Originally Posted by i_hax
Well, a game is only as difficult as your opponent, but I would certainly argue many modern games are dumbed down to appeal to a wider audience.
And I would argue that's a lazy assessment of modern games. Some games certainly are easier, but the difficulty of old games wasn't always by design, it was often by limitation. Poor controls, poor interface, poor programming, all of these contribute to what people refer to as "dumbed down" modern games.
The best example is Starcraft to Starcraft 2. When 2 was announced and went into beta, there was major rage at the "dumbed down" control system. Multiple building select? Unlimited unit select?! THE HERESY! But things like the 12-unit control group limit was an artificial limitation of the engine in Starcraft. I would be quite willing to bet that the designers would have ended up with more selectable units if they had suitable ways of implementing it. Want proof? Look at the unit selection cap in the progression of Blizzard RTS games: Warcraft 1 was 4, Warcraft 2 was 9, Starcraft was 12. And, then, they realized that 1-a-click-2-a-click-3-a-click was cruddy design, and did away with it entirely in Starcraft 2.
Did that make the game easier? Yes. Could you describe it as being "dumbed down" relative to original Starcraft? Eh, I guess. But was it really
critical to the game experience, or was it just a hurdle that interfered with the game experience? Sure, the top players still managed to jump over it anyway, but did they succeed because it added strategic or tactical depth that only they could exploit or did their strategy and tactics succeed despite the limitation?
Yes, it's a choice to make games difficult or easy. One of the most important choices in game design, at that. And while games like Dark Souls go one way, plenty of others go to the opposite end.
But, critically, let us not confuse the difference between the skill ceiling that the best player in the world might or might not hit, and the skill floor required to play the game and have fun. Starcraft 2 has a much lower "you must be this skilled to have fun" level than Starcraft, and that's a good thing. If that's what you want to call "dumbing down" the game, so that the unwashed masses can play it and still have a good time, then sure. Blizzard is king in that regard, in all of the genres it touches, and Overwatch certainly has reduced that minimum threshold compared to things like Q3A.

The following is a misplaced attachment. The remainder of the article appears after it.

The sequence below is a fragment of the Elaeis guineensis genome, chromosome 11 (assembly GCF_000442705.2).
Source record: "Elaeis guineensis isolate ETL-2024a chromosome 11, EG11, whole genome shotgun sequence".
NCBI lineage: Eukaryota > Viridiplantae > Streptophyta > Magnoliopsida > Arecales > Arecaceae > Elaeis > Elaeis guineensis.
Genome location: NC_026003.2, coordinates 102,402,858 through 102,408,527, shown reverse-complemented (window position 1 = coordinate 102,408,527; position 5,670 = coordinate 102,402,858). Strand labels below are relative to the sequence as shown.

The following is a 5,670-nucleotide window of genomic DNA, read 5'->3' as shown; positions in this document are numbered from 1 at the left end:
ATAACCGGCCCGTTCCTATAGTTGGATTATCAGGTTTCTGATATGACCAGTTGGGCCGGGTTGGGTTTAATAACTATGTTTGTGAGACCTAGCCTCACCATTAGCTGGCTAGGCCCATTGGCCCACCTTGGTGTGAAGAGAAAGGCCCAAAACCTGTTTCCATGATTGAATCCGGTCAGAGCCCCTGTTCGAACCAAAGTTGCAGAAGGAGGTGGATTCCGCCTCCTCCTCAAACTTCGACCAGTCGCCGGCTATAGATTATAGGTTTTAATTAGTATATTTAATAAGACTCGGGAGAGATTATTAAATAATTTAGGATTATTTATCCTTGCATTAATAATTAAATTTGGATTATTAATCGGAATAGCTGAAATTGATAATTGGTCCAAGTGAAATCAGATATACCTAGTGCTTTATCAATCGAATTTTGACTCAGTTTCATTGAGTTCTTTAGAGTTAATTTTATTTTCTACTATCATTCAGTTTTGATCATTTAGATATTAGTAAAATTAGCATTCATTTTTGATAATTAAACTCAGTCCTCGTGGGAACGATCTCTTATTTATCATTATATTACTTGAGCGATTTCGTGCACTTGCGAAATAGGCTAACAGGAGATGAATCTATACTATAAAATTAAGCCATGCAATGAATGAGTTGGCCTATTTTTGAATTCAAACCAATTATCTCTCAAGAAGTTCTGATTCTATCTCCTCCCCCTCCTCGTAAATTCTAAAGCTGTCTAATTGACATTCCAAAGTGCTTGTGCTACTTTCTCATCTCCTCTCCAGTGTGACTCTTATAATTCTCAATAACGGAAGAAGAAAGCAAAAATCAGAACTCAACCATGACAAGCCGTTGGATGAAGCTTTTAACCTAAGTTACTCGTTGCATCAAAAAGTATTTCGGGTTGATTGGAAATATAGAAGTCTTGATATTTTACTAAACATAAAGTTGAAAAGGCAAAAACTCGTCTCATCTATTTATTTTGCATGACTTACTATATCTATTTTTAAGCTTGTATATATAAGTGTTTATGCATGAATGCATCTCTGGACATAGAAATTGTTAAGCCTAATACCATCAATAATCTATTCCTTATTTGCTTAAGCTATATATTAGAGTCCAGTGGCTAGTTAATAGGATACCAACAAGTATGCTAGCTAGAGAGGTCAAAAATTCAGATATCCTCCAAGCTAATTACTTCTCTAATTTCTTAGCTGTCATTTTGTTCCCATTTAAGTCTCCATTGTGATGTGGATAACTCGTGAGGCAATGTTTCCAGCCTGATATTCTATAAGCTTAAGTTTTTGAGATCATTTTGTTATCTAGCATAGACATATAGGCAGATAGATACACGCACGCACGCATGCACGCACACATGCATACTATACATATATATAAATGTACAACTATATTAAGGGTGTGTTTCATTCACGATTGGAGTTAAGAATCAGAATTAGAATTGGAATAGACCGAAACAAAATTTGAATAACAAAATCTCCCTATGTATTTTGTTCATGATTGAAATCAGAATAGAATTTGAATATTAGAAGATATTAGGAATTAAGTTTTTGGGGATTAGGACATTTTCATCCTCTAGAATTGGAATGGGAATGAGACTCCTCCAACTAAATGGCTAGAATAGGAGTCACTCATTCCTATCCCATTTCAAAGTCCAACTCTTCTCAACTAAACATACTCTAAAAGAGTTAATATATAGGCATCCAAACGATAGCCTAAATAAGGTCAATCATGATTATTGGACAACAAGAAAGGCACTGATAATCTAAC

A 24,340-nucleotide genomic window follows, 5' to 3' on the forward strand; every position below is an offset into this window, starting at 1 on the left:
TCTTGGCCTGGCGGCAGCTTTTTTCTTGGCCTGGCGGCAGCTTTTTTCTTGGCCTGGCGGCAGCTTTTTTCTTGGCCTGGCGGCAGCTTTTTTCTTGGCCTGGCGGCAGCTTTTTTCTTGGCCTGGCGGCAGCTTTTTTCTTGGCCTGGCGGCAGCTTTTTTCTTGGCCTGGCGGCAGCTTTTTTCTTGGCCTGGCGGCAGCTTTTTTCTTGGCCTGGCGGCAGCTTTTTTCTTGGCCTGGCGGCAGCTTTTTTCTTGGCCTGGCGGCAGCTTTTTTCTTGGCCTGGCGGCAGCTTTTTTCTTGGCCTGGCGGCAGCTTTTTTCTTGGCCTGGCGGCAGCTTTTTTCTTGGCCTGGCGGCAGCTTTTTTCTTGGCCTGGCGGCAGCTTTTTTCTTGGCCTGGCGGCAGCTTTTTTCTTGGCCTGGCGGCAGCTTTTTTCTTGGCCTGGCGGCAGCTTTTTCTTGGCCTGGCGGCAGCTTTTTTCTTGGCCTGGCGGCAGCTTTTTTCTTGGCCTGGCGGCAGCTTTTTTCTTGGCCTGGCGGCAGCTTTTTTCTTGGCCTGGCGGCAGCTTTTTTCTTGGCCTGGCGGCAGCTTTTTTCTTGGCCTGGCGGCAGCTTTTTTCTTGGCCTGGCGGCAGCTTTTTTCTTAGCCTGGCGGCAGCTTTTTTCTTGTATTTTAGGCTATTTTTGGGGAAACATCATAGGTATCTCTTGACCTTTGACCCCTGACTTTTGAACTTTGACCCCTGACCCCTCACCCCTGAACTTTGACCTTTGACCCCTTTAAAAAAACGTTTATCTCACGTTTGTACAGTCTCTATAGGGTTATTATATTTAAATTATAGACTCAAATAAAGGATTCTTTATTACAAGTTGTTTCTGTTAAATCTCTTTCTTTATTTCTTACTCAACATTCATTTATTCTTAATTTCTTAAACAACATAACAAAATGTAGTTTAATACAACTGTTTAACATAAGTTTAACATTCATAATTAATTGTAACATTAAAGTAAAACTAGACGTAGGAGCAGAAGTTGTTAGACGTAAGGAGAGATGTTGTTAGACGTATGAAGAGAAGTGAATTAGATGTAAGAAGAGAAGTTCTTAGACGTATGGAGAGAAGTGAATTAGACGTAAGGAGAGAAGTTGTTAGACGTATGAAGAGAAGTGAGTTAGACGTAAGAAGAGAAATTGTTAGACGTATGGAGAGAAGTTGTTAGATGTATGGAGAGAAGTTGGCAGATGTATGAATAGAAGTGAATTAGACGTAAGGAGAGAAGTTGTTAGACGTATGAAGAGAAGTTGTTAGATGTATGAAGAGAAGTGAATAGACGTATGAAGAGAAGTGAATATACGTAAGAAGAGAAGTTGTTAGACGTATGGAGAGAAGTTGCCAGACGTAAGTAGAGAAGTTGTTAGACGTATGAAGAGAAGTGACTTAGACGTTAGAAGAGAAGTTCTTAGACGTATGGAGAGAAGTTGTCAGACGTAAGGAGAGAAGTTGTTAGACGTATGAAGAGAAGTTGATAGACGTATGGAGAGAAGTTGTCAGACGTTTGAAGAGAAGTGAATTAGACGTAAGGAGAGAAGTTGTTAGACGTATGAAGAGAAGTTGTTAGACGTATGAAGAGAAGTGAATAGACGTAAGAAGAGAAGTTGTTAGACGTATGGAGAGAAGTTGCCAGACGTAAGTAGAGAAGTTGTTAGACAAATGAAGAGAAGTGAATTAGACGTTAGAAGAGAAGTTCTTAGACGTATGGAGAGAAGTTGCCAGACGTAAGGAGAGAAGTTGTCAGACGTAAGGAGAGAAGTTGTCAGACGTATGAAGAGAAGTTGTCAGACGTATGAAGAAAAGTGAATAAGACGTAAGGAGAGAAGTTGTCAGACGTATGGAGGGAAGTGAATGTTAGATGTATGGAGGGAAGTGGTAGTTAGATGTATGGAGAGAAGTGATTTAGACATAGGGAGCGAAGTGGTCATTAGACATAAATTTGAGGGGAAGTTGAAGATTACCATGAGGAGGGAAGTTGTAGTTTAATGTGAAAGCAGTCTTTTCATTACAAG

But to then claim that the skill ceiling
is reduced, simply because the skill floor to have fun got reduced? No, that doesn't necessarily follow. You'll have to prove that separately, and step one should be demonstrating that you've actually hit the cap you're complaining is too low. By all means, go win the easy money that the "low skill" games you just are way, way too sophisticated for are throwing away to those worthless scrubs who win their tournaments, and then come back and argue your point.
Quake and Overwatch are very different FPS. The style of gameplay is completely different, and I for one enjoy them both. It will be nice to have a Q3A/UT style game, with modern design and utilizing modern hardware. I think it's justified to be disappointed that Quake Champions appears to not be that game, based on the design choices it is making.
But don't for a second complain that a champion having a button that isn't "shoot gun" means the game is dumbed down, or low skill, or whatever. High level Q3A was a masterpiece of positioning and aiming, and that can still be maintained even with abilities. To prove it, I'd go with an example from Overwatch. I'd challenge anyone to say that a properly played Genji doesn't require the same level of situational awareness, technical skill, aiming accuracy, and reactions that Q3A does. That level of play can still be replicated no matter what the design is, or what the abilities do. It remains to be seen whether Quake Champions will pull it off.Edited by Mand12 - 8/8/16 at 2:28pm